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Montreal Canadiens left wing Max Pacioretty is treated as he lies on the ice after being hit by Boston Bruins defenseman Zdeno Chara in a 2011 game.

SHAUN BEST/REUTERS

A lawyer specializing in class-action lawsuits believes the already-long odds of former NHL players attempting legal action against the league over the matter of concussions have become a little longer with the announcement of an imminent settlement between the NFL and more than 4,500 former players.

"One of the advantages for the NFL is this avoids them having to release all the documents that would show what they knew and when they knew it," said Caroline Zayid, a Toronto-based lawyer with McCarthy Tétrault. "That would probably be something that they wouldn't want to do.

"If all the documents had been produced, it might have made it easier to follow the trail and figure out when certain information became widely known and when medical evidence came to light. It might have provided a bit of a road map. The NHL is a different league, but you probably would have looked for parallels and it might have helped a little bit."

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Like the NFL, the NHL had had its feet held to the fire in recent years over the manner in which it deals with the incidence and severity of head injuries, both their prevention and monitoring. The Boston University Centre for the Study of Traumatic Encephalopathy has found evidence of CTE (chronic traumatic encephalopathy) in the brains of several former players. CTE is a degenerative disease caused by repeated brain injuries.

Several high-profile players, including Sidney Crosby of the Pittsburgh Penguins, have missed large amounts of playing time with concussions and the league has rewritten rules and changed their interpretation in response.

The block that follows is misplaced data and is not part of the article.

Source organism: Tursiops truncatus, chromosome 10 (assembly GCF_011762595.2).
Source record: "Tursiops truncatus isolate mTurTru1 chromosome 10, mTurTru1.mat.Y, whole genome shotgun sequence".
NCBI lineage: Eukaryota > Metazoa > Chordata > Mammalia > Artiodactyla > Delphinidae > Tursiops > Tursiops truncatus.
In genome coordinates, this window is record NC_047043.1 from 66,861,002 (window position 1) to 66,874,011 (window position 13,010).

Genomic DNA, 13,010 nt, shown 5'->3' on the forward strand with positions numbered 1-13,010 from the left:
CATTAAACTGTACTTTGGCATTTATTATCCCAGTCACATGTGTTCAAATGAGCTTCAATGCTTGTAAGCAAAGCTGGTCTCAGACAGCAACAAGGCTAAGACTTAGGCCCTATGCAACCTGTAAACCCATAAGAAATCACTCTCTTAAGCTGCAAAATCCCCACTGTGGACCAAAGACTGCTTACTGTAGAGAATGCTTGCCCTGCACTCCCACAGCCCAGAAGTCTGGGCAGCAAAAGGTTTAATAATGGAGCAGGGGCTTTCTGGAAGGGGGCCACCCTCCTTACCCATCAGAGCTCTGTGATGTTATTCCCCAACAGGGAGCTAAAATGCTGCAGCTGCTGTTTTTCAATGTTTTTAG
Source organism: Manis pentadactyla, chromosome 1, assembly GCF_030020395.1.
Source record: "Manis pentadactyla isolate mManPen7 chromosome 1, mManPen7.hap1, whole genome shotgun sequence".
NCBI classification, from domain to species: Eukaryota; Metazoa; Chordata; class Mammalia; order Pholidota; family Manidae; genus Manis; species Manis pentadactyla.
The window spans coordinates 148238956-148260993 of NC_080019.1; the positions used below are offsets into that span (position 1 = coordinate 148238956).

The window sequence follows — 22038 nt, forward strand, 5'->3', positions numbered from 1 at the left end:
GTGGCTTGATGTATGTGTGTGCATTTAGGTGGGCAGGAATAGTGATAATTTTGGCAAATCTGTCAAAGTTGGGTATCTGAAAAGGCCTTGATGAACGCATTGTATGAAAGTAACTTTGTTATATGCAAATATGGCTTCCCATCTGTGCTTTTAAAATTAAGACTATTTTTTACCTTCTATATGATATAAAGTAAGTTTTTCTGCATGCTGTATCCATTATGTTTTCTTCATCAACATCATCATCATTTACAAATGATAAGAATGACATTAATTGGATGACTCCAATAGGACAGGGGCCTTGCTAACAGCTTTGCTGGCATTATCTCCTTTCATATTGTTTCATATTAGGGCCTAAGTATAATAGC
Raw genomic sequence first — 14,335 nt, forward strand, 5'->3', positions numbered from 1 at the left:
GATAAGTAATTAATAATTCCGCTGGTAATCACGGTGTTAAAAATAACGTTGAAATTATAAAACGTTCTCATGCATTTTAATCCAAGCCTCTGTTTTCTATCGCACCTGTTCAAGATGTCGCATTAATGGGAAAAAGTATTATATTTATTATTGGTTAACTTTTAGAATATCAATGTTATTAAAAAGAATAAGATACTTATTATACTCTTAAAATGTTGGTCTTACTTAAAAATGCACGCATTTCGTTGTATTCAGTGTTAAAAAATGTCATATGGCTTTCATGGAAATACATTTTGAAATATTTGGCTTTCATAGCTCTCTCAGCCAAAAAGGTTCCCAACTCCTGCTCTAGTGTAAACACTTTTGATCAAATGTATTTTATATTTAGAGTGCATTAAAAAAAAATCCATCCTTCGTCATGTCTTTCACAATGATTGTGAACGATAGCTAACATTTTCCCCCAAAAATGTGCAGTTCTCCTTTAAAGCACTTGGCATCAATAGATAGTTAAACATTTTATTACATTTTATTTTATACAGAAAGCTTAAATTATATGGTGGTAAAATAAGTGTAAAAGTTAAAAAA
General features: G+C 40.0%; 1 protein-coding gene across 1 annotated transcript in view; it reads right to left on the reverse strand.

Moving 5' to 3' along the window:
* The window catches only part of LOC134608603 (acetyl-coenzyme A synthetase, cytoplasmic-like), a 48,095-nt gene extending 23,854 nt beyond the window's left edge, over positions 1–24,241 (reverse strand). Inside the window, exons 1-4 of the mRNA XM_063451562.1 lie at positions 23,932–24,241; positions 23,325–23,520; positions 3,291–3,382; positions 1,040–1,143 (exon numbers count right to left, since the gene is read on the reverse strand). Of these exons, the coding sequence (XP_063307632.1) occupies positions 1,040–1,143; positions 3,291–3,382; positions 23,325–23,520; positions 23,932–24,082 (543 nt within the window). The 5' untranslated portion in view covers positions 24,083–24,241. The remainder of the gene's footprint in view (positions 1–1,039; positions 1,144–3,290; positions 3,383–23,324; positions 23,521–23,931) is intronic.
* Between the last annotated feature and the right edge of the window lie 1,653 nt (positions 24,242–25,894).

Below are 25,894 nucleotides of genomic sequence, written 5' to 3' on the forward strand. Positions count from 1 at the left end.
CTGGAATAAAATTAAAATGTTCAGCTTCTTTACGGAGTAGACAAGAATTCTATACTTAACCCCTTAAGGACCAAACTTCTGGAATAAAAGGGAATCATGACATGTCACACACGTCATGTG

Frank Brown, a spokesman for the NHL, said the league would not comment on the settlement.

The NFL, which generates an estimated $9-billion in annual revenue, will not be compelled to share internal documents that would indicate how much the league knew about concussions and when it knew. That is one reason why Paul Echlin, a Burlington, Ont.,-based sports-medicine specialist and an expert in the field of concussion research, said the NFL settlement serves the economic interests of each side without having much of an influence on the bigger picture.

The proposed settlement came as a surprise given the complicated nature of the lawsuit and the emotional pitch of the public debate surrounding the matter, and removes a potentially damaging narrative for the league, which is a week away from the start of its regular season. Although future concussion-related lawsuits are not precluded, the NFL will not be compelled to share internal documents that might reveal the scope of its knowledge about the dangers of concussion-related injuries.

According to the settlement, $675-million would compensate former players and families of deceased players. Individual awards would be capped at: $5-million for men with amyotrophic lateral sclerosis, Parkinson's or Alzheimer's disease or other cognitive impairment; $4-million for former players whose chronic traumatic encephalopathy was discovered after their deaths; and $3-million for players with dementia.

"It solves the problem for the individuals that are caring for these individuals, because of the cost of care," Dr. Echlin said. "But it doesn't solve the problem. It doesn't solve the games we play and the real evaluation of players. It doesn't solve the issue of repetitive contact to the head.

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"From a business point of view, this open, public information about concussions has not been beneficial to professional leagues selling a product that involves violence and brain injury. Less talk would be beneficial for leagues interested in selling a product as opposed to wanting to maybe get out on the cutting edge of the issue.

"But it's not a setback for our work. The work goes on. The horse is already out of the barn."

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